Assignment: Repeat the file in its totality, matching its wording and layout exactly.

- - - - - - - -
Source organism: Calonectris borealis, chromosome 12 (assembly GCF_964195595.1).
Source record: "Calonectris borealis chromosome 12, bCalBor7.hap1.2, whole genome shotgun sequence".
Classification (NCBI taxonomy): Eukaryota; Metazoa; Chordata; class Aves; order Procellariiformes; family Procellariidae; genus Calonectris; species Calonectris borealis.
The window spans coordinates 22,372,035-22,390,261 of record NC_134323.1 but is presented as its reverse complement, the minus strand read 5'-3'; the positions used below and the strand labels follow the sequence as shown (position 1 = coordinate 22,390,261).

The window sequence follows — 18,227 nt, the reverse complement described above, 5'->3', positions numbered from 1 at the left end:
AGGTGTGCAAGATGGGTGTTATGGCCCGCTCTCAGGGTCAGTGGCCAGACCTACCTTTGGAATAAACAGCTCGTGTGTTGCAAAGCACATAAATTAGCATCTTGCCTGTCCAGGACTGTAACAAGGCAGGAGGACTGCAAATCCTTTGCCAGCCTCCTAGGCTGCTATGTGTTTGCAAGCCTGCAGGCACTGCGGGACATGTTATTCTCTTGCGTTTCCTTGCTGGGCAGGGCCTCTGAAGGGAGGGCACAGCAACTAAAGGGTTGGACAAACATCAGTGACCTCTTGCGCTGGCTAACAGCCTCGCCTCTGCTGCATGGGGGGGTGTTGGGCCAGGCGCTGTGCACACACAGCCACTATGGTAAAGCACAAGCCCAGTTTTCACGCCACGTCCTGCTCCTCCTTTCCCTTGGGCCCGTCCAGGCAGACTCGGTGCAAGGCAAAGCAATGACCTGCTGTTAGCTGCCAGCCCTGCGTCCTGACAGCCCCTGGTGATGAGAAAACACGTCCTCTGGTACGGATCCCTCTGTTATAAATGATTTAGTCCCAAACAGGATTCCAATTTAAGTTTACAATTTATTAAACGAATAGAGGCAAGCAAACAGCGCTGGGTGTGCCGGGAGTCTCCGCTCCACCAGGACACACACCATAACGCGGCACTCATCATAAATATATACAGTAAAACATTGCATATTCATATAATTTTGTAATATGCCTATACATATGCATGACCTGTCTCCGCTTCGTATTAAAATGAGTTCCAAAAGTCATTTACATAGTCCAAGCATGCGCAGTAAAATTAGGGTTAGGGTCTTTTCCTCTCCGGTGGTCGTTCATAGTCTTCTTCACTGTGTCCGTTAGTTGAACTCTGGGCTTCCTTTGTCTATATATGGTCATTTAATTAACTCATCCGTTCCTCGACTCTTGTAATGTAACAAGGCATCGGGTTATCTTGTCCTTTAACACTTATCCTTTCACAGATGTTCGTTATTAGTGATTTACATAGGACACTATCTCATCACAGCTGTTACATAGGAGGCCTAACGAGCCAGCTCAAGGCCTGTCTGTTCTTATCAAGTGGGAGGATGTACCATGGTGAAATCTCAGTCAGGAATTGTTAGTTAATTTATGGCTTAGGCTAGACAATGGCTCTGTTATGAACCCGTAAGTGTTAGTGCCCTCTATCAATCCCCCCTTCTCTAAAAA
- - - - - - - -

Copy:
Source organism: Calonectris borealis, chromosome 12 (assembly GCF_964195595.1).
Source record: "Calonectris borealis chromosome 12, bCalBor7.hap1.2, whole genome shotgun sequence".
Classification (NCBI taxonomy): Eukaryota; Metazoa; Chordata; class Aves; order Procellariiformes; family Procellariidae; genus Calonectris; species Calonectris borealis.
The window spans coordinates 22,372,035-22,390,261 of record NC_134323.1 but is presented as its reverse complement, the minus strand read 5'-3'; the positions used below and the strand labels follow the sequence as shown (position 1 = coordinate 22,390,261).

The window sequence follows — 18,227 nt, the reverse complement described above, 5'->3', positions numbered from 1 at the left end:
AGGTGTGCAAGATGGGTGTTATGGCCCGCTCTCAGGGTCAGTGGCCAGACCTACCTTTGGAATAAACAGCTCGTGTGTTGCAAAGCACATAAATTAGCATCTTGCCTGTCCAGGACTGTAACAAGGCAGGAGGACTGCAAATCCTTTGCCAGCCTCCTAGGCTGCTATGTGTTTGCAAGCCTGCAGGCACTGCGGGACATGTTATTCTCTTGCGTTTCCTTGCTGGGCAGGGCCTCTGAAGGGAGGGCACAGCAACTAAAGGGTTGGACAAACATCAGTGACCTCTTGCGCTGGCTAACAGCCTCGCCTCTGCTGCATGGGGGGGTGTTGGGCCAGGCGCTGTGCACACACAGCCACTATGGTAAAGCACAAGCCCAGTTTTCACGCCACGTCCTGCTCCTCCTTTCCCTTGGGCCCGTCCAGGCAGACTCGGTGCAAGGCAAAGCAATGACCTGCTGTTAGCTGCCAGCCCTGCGTCCTGACAGCCCCTGGTGATGAGAAAACACGTCCTCTGGTACGGATCCCTCTGTTATAAATGATTTAGTCCCAAACAGGATTCCAATTTAAGTTTACAATTTATTAAACGAATAGAGGCAAGCAAACAGCGCTGGGTGTGCCGGGAGTCTCCGCTCCACCAGGACACACACCATAACGCGGCACTCATCATAAATATATACAGTAAAACATTGCATATTCATATAATTTTGTAATATGCCTATACATATGCATGACCTGTCTCCGCTTCGTATTAAAATGAGTTCCAAAAGTCATTTACATAGTCCAAGCATGCGCAGTAAAATTAGGGTTAGGGTCTTTTCCTCTCCGGTGGTCGTTCATAGTCTTCTTCACTGTGTCCGTTAGTTGAACTCTGGGCTTCCTTTGTCTATATATGGTCATTTAATTAACTCATCCGTTCCTCGACTCTTGTAATGTAACAAGGCATCGGGTTATCTTGTCCTTTAACACTTATCCTTTCACAGATGTTCGTTATTAGTGATTTACATAGGACACTATCTCATCACAGCTGTTACATAGGAGGCCTAACGAGCCAGCTCAAGGCCTGTCTGTTCTTATCAAGTGGGAGGATGTACCATGGTGAAATCTCAGTCAGGAATTGTTAGTTAATTTATGGCTTAGGCTAGACAATGGCTCTGTTATGAACCCGTAAGTGTTAGTGCCCTCTATCAATCCCCCCTTCTCTAAAAA